If you are brave enough to speak up when you see wrongdoing or fraud in the workplace, as a whistleblower, you should be protected from retaliation by an employer. Unfortunately, this is not the case, even though there are federal, state, and local laws that offer protections to assist whistleblowers. But let’s take a closer look at the history of whistleblower protections and the agencies involved in handling whistleblower cases.

Protections for whistleblowers at a federal level were established in 1989 when the Whistleblower Protection Act (WPA) was enacted by the Senate and House of Representatives of the 101 Congress. The Whistleblower Protection Act was created to help eliminate wrongdoing within the Government and to protect federal employees and applicants for employment who assist in eliminating unnecessary government expenses, fraud, waste, and abuse. The WPA also protects employees who disclose waste, corruption, and illegal activities.

Since the late 1970s, federal employees have spoken up about corruption, fraud, and wrongdoing. The Civil Service Reform Act of 1978 laid the groundwork for the Whistleblower Protection Act. The Civil Service Reform Act ​​was created to improve Government operations and productivity and protect employees from unfair or unwarranted practices. It abolished the U.S. Civil Service Commission and re-distributed its functions amongst three new agencies in an effort to make those who are part of public service more efficient. The Whistleblower Protection Act strengthened several weaknesses of the 1978 legislation – making it easier for whistleblowers to prove incidents of potential retaliation. Additionally, the Whistleblower Protection Act recognized the right of a federal employee to disobey an illegal order.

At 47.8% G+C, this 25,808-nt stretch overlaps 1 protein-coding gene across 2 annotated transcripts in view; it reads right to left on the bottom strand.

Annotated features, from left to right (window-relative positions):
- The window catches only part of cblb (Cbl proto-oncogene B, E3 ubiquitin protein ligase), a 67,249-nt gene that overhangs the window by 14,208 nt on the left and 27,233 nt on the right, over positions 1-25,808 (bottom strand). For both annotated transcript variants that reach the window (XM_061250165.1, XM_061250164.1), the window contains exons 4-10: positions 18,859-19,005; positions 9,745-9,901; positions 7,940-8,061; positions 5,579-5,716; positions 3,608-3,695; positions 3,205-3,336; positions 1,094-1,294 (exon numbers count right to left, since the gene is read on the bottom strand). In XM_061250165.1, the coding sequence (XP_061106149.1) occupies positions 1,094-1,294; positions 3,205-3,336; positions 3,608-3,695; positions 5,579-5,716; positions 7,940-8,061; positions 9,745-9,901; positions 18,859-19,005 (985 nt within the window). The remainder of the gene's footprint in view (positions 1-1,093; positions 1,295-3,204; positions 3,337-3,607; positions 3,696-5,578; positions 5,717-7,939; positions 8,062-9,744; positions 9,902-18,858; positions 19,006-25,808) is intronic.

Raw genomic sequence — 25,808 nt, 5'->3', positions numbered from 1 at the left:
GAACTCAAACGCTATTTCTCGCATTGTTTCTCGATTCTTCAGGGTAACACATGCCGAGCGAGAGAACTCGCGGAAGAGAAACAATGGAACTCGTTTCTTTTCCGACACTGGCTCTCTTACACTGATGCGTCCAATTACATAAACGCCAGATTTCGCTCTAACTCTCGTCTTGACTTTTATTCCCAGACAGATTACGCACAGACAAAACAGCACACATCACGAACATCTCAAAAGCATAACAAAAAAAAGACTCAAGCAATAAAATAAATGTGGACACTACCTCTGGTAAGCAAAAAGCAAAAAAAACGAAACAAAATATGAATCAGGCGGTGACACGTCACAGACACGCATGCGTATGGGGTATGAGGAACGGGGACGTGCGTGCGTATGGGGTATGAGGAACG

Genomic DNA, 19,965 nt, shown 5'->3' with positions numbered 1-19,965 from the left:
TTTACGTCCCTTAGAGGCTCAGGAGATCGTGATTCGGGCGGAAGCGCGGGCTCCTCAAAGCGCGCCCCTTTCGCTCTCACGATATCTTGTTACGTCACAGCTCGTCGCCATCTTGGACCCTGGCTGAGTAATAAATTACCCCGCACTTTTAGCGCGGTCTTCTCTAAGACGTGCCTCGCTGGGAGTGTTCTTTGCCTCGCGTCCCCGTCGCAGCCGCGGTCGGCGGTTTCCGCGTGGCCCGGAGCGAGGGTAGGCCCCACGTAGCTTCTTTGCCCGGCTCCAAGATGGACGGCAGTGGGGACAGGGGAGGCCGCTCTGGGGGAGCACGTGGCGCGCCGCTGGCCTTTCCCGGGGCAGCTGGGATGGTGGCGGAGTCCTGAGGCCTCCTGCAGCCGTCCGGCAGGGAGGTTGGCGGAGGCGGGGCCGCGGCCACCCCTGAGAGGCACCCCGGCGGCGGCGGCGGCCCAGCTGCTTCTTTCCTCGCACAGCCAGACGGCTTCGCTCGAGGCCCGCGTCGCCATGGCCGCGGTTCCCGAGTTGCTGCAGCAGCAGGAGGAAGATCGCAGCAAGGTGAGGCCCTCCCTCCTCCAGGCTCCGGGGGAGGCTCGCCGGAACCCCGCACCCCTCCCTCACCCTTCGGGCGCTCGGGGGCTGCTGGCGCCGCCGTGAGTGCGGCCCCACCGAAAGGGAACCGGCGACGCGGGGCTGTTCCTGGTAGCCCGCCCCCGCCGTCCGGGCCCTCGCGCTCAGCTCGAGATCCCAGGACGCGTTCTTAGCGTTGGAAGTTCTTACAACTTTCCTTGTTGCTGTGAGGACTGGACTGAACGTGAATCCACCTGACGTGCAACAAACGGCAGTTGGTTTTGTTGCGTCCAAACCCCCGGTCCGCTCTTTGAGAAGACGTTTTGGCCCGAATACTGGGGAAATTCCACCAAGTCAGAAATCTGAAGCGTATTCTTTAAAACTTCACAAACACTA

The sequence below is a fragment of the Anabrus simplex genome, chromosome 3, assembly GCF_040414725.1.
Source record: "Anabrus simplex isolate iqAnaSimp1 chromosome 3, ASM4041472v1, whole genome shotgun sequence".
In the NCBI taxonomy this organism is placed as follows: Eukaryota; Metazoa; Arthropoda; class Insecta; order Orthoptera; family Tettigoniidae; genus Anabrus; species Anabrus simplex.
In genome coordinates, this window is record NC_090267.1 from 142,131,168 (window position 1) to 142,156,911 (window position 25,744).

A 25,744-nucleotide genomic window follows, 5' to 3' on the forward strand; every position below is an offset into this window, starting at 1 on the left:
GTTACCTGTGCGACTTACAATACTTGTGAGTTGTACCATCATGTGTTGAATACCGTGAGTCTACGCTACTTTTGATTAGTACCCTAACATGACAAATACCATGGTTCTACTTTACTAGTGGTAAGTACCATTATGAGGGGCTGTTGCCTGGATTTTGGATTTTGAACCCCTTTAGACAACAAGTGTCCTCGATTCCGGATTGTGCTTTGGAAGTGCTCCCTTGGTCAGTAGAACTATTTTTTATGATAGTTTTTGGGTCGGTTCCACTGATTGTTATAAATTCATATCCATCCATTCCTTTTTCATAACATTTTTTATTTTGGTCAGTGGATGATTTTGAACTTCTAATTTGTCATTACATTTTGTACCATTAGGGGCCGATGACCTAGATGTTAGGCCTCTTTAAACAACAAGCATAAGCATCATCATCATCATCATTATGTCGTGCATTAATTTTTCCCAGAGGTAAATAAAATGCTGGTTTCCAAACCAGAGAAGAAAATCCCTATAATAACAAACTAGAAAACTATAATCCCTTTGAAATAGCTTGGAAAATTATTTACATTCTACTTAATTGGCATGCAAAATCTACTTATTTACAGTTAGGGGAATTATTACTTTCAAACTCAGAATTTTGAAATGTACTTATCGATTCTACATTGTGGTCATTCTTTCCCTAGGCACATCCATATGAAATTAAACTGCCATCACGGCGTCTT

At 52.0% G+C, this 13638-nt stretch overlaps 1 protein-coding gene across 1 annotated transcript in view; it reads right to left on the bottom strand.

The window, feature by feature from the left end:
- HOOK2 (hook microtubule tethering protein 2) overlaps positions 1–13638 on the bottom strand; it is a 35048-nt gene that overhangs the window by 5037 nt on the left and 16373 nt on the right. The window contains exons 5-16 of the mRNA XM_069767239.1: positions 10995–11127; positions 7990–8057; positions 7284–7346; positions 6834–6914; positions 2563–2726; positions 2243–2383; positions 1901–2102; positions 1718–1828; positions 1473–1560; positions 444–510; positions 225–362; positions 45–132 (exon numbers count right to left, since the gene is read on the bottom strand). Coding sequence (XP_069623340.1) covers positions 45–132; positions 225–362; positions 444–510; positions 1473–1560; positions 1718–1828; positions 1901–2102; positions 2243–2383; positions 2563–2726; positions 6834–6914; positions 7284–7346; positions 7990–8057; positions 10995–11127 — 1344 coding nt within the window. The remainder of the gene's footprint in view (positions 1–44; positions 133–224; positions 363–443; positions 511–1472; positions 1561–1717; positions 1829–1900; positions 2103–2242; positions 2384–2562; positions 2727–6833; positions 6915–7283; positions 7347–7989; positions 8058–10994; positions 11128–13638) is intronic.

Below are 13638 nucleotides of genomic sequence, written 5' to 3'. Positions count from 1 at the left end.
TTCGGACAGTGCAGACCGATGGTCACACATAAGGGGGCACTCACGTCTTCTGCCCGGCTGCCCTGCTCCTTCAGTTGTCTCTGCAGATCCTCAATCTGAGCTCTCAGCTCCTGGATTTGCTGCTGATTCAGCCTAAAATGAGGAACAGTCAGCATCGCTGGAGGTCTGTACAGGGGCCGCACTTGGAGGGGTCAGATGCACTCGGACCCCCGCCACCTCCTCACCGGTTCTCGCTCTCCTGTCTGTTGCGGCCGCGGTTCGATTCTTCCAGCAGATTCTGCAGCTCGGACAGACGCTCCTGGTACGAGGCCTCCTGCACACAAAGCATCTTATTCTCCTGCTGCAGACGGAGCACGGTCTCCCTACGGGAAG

Signed into law by President Obama, the Whistleblower Protection Enhancement Act of 2012 (WPEA) closed administrative loopholes present in the WPA. The enhancement act also ended the Federal Circuit Court’s monopoly on appeals. The WPEA protects federal employees who have made “any disclosure of information” where they reasonably believe there is evidence of wrongdoing. When the WPEA was introduced and passed, each member of the 112th Congress voted in favor of this act.

Whistleblower protection act book held in a library

Whistleblower Protections, Reporting and Investigations

Under the WPA and WPEA, federal government employee protections are provided to those who have made “any disclosure of information” where they reasonably believe there is evidence of fraud, wrongdoing, or misconduct. These whistleblower protections apply to the lawfully sharing of a violation of a law, rule, or regulation, a specific and substantial danger to public safety or health, abuse of authority, gross waste of funds, or gross mismanagement. Reporting these incidents of fraud and mismanagement prohibits whistleblowers from retaliation – which may include dismissals, demotions, and pay cuts.